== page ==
June 10, 2022
There are more cyclists on the road than ever, but unfortunately, despite widespread investment in some aspects of cycling safety, there are more hazards on the road than ever also. This has been highlighted by new research which has created a league table of the UK’s most and least safe cities in which to cycle, with some surprising results.
Perhaps the headline finding from the research carried out by Claims.co.uk is that London is not the most dangerous city in which to cycle, although it does score highly in some categories. The data used for the research looked at 12,000 cycling routes across the UK and analysed common factors which affected cyclists every day, contributed to personal injury claims and influenced their feelings of safety and security on the roads. These factors included:
Each category was scored individually and an overall tally calculated to provide a total score out of ten for each city. It won’t surprise many to find that London came out top for the number of bicycle accidents, with 978 over the course of the survey contributing to a score of 9.59 out of ten. But London scored well in other categories, because it has relatively flat routes and is well lit in many areas, so these left the capital with an overall score of 6.88, which placed it as the fifth most dangerous city to cycle in.
Birmingham actually came in top as the UK’s most dangerous city in which to cycle. The ‘second city’ was actually first for once, and scored highly for poor surface quality (nine out of ten) and poor lighting (8.75 out of ten), and even though it scored moderately for steepness (6.25) and accidents (6.75) the overall score for Birmingham of 7.38 ranked it highest.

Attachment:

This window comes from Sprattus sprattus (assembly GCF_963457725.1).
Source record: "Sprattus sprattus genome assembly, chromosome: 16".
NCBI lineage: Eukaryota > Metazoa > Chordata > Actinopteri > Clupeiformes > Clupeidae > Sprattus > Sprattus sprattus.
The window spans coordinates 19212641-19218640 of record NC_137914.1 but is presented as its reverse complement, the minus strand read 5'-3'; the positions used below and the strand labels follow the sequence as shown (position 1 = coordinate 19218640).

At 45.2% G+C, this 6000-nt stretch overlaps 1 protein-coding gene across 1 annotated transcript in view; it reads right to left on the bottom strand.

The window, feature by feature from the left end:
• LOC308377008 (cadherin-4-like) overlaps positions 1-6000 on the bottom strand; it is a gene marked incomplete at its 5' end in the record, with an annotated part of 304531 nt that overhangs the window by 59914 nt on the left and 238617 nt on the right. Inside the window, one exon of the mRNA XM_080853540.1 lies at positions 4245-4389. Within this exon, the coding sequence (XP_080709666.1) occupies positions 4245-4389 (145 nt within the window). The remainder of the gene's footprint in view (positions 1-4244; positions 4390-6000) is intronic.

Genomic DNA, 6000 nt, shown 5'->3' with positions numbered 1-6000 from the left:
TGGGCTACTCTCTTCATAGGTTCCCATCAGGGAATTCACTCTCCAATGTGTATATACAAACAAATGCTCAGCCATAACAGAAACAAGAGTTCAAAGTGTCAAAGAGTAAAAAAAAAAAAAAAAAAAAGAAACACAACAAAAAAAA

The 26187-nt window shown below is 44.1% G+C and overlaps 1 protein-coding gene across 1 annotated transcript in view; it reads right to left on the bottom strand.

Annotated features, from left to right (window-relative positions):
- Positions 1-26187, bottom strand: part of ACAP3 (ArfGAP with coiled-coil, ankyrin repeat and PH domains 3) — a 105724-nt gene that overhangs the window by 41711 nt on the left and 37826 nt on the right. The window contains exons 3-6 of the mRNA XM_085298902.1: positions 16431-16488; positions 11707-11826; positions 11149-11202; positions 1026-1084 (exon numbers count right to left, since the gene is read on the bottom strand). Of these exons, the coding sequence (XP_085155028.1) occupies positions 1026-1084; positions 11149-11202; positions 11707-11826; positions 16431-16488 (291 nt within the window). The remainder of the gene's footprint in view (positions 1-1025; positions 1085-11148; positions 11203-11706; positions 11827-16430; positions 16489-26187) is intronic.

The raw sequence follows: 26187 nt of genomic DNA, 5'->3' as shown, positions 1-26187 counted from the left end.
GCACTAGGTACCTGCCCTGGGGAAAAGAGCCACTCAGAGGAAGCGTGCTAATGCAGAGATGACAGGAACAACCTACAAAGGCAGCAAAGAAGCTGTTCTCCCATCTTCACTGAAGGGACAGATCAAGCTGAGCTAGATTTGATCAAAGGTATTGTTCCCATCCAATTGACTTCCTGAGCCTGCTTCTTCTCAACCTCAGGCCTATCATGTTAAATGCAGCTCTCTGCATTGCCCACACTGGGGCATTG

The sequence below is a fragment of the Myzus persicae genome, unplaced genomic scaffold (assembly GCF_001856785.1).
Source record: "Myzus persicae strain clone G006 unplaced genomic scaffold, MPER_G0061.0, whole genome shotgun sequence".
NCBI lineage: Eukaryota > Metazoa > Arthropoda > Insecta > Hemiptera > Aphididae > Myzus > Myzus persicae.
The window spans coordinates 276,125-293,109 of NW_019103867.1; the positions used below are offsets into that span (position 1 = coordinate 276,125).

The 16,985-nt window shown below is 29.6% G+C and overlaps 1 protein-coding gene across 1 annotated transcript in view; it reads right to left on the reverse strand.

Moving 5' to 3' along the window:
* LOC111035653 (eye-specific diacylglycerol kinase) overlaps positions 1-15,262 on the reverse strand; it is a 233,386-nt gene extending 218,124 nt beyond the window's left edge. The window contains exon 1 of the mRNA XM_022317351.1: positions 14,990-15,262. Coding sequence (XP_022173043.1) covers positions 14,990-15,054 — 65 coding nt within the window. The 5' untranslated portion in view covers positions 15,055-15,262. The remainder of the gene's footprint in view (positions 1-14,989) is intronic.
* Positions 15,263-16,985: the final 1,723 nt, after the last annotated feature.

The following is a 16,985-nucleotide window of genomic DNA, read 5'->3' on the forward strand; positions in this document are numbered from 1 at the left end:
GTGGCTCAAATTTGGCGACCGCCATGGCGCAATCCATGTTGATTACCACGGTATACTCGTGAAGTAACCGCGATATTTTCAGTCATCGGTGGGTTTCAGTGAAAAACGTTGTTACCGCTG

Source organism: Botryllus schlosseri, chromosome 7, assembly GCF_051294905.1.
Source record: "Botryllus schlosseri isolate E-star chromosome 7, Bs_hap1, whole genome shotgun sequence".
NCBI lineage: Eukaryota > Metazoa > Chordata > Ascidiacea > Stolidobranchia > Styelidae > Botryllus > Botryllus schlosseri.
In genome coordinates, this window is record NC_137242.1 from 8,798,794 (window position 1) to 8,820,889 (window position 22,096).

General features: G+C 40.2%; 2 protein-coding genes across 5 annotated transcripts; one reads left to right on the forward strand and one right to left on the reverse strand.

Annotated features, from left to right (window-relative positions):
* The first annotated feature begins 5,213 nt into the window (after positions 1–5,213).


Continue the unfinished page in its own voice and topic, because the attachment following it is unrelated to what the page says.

Second in the table was Newcastle-Upon-Tyne, while Plymouth was third and Sheffield fourth. Meanwhile, the safest cities in which to cycle, according to the research, can be found in Chelmsford, Worcester, Nottingham, Lincoln and Gloucester. These all scored much lower across all categories.
There has been major investment in creating cycle lanes in many big cities across the UK in recent years, and along with recent changes to the Highway Code to raise more awareness and offer more protection to cyclists on the road, the hope is that personal injury claims and bicycle accident claims will reduce. However, this level of investment is perhaps not being matched by repairing potholes and improving poor lighting on cycling routes, meaning some UK cities are still hazardous places to cycle and experienced personal injury solicitors, such as Spencers Solicitors, are still finding high levels of cycling accident claims.
Since the COVID pandemic it is estimated that bicycle usage on UK roads has increased by 200%, as people discovered new ways to get out of the house during lockdown, and also found that cycling is a safer and healthier way to travel and commute. But this new research highlights that a lot of work and investment is still required to improve safety on UK roads for cyclists.
Steve is our resident cycling expert and solicitor who qualified in 1998 and has over 30 years experience in representing clients throughout the UK who have suffered catastrophic, complex serious injuries including amputations; whole body burns, and long term disabling psychological conditions as a result of serious workplace and road traffic accidents, in particular, catastrophic injuries in the steelworks and factories of South Wales; Kent and the Midlands.
In addition he has been an advocate at inquests representing families of loved ones who have died as a result of accidents. Steve goes that extra mile for clients exhibiting excellent client care.
Posted in: Personal Injury